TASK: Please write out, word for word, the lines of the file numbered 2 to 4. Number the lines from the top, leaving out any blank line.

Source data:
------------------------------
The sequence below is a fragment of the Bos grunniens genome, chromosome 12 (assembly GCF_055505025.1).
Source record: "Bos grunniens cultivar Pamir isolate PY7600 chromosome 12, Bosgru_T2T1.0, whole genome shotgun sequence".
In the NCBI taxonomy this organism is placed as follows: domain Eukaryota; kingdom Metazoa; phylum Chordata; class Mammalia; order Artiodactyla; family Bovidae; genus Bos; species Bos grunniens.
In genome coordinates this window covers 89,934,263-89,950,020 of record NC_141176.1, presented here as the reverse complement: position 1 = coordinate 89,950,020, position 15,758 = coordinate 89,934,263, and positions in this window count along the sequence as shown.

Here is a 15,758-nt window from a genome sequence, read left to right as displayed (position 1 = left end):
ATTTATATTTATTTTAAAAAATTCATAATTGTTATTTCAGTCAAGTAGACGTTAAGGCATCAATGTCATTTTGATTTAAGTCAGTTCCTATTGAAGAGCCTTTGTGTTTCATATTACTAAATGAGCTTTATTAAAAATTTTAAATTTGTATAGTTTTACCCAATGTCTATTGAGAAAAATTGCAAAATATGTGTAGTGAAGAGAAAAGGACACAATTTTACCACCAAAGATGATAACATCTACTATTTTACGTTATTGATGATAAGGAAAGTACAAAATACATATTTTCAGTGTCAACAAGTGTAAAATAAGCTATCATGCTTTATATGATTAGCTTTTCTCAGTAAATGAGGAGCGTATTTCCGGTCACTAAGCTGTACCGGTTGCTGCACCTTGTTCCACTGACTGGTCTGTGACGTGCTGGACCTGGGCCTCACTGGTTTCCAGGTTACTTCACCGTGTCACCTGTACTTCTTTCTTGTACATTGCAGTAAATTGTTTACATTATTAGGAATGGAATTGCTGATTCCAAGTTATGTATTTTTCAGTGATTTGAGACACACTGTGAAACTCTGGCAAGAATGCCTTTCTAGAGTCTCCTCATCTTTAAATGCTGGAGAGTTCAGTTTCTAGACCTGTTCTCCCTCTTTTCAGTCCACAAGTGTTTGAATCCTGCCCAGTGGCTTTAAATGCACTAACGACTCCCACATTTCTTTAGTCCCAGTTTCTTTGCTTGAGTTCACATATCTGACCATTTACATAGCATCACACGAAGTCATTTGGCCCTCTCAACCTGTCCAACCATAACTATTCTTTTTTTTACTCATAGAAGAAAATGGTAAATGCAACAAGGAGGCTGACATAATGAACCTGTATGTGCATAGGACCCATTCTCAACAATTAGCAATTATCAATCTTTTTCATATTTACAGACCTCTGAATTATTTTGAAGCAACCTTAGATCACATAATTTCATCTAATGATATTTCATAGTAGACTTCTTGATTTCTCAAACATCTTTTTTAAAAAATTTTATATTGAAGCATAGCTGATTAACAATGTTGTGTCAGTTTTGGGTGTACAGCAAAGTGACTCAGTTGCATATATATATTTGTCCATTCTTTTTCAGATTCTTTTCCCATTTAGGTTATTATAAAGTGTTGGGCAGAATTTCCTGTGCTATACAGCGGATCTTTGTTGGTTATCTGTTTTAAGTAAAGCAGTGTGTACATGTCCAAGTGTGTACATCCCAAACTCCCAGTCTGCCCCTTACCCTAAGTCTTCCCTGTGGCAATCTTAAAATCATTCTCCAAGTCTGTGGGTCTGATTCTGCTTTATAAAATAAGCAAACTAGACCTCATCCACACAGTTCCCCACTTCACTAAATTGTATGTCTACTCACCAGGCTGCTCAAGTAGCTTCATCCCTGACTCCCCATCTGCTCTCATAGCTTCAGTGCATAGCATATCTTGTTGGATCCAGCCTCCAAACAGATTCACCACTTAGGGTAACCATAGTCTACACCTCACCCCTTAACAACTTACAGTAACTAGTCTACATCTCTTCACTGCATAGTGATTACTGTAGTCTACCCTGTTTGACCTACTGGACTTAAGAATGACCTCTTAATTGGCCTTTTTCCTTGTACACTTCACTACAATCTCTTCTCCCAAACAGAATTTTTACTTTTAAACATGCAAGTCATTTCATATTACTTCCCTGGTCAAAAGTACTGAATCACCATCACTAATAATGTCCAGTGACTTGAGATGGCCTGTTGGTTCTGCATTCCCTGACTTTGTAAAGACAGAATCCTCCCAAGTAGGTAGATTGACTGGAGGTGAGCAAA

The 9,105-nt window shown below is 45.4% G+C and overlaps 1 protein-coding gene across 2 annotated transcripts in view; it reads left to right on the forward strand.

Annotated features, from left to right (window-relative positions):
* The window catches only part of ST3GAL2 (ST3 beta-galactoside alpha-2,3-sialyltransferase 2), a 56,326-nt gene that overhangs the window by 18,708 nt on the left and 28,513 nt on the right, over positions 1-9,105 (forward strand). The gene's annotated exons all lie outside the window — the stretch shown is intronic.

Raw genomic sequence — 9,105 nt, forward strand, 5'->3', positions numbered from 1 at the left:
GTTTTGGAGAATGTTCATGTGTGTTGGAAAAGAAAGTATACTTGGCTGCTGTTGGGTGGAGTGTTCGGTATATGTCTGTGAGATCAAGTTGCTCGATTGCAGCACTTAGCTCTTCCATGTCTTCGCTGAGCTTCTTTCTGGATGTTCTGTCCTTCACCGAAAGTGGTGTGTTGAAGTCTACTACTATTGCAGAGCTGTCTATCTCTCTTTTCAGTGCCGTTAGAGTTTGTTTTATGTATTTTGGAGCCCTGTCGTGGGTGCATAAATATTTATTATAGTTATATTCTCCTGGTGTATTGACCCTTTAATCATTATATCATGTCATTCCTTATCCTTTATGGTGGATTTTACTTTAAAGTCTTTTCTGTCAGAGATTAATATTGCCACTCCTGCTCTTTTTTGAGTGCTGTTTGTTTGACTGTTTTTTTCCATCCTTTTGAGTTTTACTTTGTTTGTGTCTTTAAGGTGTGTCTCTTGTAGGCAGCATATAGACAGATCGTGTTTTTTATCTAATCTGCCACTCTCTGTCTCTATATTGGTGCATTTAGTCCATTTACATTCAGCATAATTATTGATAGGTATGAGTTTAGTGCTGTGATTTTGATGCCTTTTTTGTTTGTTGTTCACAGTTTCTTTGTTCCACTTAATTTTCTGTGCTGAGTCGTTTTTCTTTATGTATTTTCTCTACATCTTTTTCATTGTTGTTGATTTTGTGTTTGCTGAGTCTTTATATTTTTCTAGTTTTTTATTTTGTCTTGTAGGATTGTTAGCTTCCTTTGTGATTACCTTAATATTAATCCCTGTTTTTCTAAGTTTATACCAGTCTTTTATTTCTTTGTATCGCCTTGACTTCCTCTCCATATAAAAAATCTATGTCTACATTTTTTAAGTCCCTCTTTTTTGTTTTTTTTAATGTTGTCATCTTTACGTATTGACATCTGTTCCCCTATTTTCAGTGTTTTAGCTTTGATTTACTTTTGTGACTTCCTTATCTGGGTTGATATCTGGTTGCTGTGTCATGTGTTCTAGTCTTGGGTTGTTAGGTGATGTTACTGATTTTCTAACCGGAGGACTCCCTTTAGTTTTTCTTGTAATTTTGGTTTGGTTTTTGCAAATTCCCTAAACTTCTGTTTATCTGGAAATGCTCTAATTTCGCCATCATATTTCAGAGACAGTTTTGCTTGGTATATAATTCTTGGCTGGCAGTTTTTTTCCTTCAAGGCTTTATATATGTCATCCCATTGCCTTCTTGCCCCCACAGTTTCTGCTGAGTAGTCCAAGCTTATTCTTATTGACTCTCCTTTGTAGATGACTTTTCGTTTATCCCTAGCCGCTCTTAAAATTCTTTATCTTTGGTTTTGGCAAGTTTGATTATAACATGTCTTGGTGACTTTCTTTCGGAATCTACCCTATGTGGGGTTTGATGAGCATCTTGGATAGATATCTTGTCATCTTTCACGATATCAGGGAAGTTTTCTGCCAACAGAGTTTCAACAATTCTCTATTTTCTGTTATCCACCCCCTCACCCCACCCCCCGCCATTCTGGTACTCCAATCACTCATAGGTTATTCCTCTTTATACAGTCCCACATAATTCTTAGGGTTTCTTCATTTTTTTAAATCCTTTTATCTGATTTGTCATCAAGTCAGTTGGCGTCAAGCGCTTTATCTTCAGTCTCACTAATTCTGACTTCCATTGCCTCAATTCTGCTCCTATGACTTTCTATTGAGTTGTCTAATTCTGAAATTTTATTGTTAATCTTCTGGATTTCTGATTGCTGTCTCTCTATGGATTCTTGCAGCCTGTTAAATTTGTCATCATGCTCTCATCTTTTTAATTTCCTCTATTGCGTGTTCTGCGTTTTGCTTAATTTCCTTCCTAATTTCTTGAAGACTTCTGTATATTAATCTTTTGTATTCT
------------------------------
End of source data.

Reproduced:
Source record: "Bos grunniens cultivar Pamir isolate PY7600 chromosome 12, Bosgru_T2T1.0, whole genome shotgun sequence".
In the NCBI taxonomy this organism is placed as follows: domain Eukaryota; kingdom Metazoa; phylum Chordata; class Mammalia; order Artiodactyla; family Bovidae; genus Bos; species Bos grunniens.
In genome coordinates this window covers 89,934,263-89,950,020 of record NC_141176.1, presented here as the reverse complement: position 1 = coordinate 89,950,020, position 15,758 = coordinate 89,934,263, and positions in this window count along the sequence as shown.